I am new to this message board but I am in the movie, I am old and I fished with Bill Schaadt, once on the Gualala River on Minor Hole in the 1970s.
That doesn't make me any kind of great steelheader though. I am still a wannabe......I am just an old fishing tackle salesman who was lucky enough to witness some of the last days of great Steelheading on the CA north coast with those old timers.
I am a baby boomer, born in 1945 but I know/knew many of the great generation of Nor Cal Steelheaders.
I helped Jason Coupe first compile a big list of old Nor Cal steelhead/salmon fly fishers to interview several years ago.
This is a very special movie and I am so happy Justin was able to get it all down before more of these old times passed away.
I was always going to get some of them together and just audio tape them about the old days but Justin did it right......thank God.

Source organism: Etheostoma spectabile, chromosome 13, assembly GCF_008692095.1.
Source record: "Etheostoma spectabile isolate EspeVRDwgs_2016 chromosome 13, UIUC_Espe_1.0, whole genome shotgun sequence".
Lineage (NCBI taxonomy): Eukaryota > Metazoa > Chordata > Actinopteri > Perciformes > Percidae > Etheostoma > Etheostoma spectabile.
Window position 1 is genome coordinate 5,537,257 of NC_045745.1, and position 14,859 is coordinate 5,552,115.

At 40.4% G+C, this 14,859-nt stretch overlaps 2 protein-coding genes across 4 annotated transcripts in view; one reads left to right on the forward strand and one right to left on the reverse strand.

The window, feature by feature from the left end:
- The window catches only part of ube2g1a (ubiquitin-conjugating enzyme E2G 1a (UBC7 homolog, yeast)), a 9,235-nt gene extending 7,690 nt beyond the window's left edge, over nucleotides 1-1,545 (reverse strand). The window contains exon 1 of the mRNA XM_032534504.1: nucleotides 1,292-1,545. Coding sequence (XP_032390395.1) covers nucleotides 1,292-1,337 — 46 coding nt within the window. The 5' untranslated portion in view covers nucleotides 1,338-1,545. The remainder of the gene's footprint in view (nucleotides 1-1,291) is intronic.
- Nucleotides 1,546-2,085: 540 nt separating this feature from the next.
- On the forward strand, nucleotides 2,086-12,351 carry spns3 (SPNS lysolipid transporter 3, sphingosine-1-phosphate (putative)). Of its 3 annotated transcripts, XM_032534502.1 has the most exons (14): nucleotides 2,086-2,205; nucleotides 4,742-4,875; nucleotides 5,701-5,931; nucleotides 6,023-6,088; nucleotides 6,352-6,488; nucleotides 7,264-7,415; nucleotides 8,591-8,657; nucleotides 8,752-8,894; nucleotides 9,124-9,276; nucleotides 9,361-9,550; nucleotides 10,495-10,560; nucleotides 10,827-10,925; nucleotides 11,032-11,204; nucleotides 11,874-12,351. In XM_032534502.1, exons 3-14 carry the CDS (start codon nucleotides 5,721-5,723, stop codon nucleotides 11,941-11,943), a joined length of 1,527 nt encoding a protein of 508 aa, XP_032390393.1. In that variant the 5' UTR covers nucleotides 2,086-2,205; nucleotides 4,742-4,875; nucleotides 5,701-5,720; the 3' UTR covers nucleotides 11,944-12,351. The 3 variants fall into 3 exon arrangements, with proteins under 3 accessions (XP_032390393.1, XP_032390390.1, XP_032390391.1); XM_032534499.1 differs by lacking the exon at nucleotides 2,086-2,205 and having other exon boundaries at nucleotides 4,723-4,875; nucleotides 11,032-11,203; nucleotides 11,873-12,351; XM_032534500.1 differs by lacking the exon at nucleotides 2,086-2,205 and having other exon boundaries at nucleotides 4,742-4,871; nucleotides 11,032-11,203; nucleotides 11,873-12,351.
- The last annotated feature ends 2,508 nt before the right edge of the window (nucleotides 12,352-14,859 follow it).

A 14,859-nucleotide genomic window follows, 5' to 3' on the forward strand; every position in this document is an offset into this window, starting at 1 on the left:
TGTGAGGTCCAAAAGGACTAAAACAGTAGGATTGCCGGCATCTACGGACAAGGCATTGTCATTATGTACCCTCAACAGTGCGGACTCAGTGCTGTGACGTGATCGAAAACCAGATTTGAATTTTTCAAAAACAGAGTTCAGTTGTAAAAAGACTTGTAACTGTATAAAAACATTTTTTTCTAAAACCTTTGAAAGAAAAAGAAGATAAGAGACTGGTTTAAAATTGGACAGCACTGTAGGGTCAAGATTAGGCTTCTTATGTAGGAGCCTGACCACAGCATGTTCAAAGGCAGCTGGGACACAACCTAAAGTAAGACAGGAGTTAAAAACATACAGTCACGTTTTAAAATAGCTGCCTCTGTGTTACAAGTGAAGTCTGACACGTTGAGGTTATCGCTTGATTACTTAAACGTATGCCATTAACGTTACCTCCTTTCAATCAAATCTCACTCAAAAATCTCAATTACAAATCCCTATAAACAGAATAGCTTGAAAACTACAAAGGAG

pretty great stretch of water right thar. My family lives on Indian creek not far from DC
I will be up on the Trinity over Christmas, any chance fish have moved up? I was there over Turkey Day and water was low and most of the fish were still in the canyon between the Klamath and Burnt Ranch. I need to get a tug!! BTW can't believe all the work the State has done above the bridge by DC, hope it works!
Check your local Craigslist under "Adult Adds".
We all have the utmost respect for you.... Get your mind out of the gutter. BTW I think it "ads" not "adds"
Can I get a link to that Jason B?